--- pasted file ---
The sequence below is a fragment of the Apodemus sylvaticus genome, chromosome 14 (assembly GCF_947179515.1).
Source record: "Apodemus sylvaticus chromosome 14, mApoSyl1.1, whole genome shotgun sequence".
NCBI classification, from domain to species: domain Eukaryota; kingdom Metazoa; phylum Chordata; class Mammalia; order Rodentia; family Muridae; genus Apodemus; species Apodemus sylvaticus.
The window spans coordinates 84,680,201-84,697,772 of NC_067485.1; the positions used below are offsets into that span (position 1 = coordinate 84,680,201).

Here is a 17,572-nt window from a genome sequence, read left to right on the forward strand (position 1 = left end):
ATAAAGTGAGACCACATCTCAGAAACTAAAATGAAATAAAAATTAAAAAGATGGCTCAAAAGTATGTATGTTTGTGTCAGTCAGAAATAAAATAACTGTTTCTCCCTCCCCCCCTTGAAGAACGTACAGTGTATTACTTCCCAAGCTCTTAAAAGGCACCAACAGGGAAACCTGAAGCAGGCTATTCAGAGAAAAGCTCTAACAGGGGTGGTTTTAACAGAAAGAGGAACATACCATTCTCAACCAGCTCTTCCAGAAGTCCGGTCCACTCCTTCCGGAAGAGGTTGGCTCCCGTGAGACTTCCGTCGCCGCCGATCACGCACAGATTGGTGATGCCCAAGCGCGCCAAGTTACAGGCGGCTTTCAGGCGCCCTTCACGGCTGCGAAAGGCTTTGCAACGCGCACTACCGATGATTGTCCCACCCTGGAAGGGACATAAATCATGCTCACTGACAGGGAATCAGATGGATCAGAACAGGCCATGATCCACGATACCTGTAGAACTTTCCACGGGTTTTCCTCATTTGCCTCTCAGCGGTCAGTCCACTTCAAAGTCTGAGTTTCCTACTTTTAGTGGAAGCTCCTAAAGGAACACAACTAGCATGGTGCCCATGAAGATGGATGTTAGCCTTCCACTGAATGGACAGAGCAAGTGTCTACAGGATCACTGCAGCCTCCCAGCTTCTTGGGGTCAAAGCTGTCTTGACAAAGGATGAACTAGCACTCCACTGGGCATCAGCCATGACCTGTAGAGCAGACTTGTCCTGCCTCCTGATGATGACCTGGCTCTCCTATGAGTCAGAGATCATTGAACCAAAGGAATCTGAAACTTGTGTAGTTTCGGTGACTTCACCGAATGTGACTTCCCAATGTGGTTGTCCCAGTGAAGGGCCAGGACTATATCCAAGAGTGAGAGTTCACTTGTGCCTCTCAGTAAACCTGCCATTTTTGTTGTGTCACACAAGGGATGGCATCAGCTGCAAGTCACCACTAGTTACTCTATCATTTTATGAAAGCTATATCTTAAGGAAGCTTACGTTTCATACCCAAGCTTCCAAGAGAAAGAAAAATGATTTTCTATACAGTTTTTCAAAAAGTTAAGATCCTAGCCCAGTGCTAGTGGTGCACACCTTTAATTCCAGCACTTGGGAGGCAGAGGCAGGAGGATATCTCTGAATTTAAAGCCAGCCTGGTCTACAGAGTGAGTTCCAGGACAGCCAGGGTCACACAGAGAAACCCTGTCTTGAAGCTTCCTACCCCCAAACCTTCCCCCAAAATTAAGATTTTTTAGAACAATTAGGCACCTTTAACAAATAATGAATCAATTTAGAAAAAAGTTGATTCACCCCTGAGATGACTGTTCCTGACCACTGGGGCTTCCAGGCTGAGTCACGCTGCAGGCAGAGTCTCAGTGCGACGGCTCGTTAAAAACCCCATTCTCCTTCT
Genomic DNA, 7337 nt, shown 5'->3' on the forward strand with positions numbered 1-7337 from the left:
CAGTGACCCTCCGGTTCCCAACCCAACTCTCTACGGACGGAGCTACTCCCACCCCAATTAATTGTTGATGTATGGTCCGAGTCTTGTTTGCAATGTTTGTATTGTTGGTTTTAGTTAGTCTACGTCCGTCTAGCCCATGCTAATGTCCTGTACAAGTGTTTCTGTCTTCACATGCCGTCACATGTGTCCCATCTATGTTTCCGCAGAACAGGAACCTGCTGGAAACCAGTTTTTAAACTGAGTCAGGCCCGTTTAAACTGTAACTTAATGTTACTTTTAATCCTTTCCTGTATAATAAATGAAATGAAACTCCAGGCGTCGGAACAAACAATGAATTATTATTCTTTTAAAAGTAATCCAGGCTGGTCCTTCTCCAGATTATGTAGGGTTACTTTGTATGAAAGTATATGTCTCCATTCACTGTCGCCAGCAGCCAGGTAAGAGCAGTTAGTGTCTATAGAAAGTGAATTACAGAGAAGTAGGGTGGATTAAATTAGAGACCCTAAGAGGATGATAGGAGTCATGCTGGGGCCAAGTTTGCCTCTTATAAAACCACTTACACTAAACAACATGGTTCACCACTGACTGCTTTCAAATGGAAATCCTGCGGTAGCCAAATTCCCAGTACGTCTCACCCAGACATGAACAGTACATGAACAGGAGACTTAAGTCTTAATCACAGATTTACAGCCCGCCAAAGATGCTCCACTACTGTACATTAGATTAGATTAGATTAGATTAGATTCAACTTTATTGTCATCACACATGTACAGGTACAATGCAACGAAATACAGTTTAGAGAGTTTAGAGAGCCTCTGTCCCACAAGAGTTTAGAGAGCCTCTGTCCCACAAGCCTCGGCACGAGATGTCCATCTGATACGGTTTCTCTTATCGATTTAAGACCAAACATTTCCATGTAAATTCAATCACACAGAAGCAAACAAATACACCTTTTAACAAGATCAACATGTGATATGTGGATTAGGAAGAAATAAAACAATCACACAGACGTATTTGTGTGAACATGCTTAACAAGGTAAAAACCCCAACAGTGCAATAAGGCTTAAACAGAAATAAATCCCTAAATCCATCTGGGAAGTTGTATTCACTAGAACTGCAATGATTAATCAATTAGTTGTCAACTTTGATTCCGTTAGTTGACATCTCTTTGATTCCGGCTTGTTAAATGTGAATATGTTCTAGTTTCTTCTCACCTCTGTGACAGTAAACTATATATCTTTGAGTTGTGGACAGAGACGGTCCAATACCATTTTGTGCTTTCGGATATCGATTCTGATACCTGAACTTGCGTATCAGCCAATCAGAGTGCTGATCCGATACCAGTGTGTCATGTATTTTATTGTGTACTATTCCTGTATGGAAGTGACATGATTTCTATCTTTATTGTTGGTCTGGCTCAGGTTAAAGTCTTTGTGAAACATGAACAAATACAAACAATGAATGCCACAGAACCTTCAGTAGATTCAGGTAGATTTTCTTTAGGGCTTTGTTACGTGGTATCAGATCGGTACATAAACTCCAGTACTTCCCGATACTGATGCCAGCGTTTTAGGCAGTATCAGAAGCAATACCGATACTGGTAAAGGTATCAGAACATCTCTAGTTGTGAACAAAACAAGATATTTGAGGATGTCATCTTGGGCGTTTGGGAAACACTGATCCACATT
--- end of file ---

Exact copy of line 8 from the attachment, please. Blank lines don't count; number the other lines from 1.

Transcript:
CAGTGACCCTCCGGTTCCCAACCCAACTCTCTACGGACGGAGCTACTCCCACCCCAATTAATTGTTGATGTATGGTCCGAGTCTTGTTTGCAATGTTTGTATTGTTGGTTTTAGTTAGTCTACGTCCGTCTAGCCCATGCTAATGTCCTGTACAAGTGTTTCTGTCTTCACATGCCGTCACATGTGTCCCATCTATGTTTCCGCAGAACAGGAACCTGCTGGAAACCAGTTTTTAAACTGAGTCAGGCCCGTTTAAACTGTAACTTAATGTTACTTTTAATCCTTTCCTGTATAATAAATGAAATGAAACTCCAGGCGTCGGAACAAACAATGAATTATTATTCTTTTAAAAGTAATCCAGGCTGGTCCTTCTCCAGATTATGTAGGGTTACTTTGTATGAAAGTATATGTCTCCATTCACTGTCGCCAGCAGCCAGGTAAGAGCAGTTAGTGTCTATAGAAAGTGAATTACAGAGAAGTAGGGTGGATTAAATTAGAGACCCTAAGAGGATGATAGGAGTCATGCTGGGGCCAAGTTTGCCTCTTATAAAACCACTTACACTAAACAACATGGTTCACCACTGACTGCTTTCAAATGGAAATCCTGCGGTAGCCAAATTCCCAGTACGTCTCACCCAGACATGAACAGTACATGAACAGGAGACTTAAGTCTTAATCACAGATTTACAGCCCGCCAAAGATGCTCCACTACTGTACATTAGATTAGATTAGATTAGATTAGATTCAACTTTATTGTCATCACACATGTACAGGTACAATGCAACGAAATACAGTTTAGAGAGTTTAGAGAGCCTCTGTCCCACAAGAGTTTAGAGAGCCTCTGTCCCACAAGCCTCGGCACGAGATGTCCATCTGATACGGTTTCTCTTATCGATTTAAGACCAAACATTTCCATGTAAATTCAATCACACAGAAGCAAACAAATACACCTTTTAACAAGATCAACATGTGATATGTGGATTAGGAAGAAATAAAACAATCACACAGACGTATTTGTGTGAACATGCTTAACAAGGTAAAAACCCCAACAGTGCAATAAGGCTTAAACAGAAATAAATCCCTAAATCCATCTGGGAAGTTGTATTCACTAGAACTGCAATGATTAATCAATTAGTTGTCAACTTTGATTCCGTTAGTTGACATCTCTTTGATTCCGGCTTGTTAAATGTGAATATGTTCTAGTTTCTTCTCACCTCTGTGACAGTAAACTATATATCTTTGAGTTGTGGACAGAGACGGTCCAATACCATTTTGTGCTTTCGGATATCGATTCTGATACCTGAACTTGCGTATCAGCCAATCAGAGTGCTGATCCGATACCAGTGTGTCATGTATTTTATTGTGTACTATTCCTGTATGGAAGTGACATGATTTCTATCTTTATTGTTGGTCTGGCTCAGGTTAAAGTCTTTGTGAAACATGAACAAATACAAACAATGAATGCCACAGAACCTTCAGTAGATTCAGGTAGATTTTCTTTAGGGCTTTGTTACGTGGTATCAGATCGGTACATAAACTCCAGTACTTCCCGATACTGATGCCAGCGTTTTAGGCAGTATCAGAAGCAATACCGATACTGGTAAAGGTATCAGAACATCTCTAGTTGTGAACAAAACAAGATATTTGAGGATGTCATCTTGGGCGTTTGGGAAACACTGATCCACATT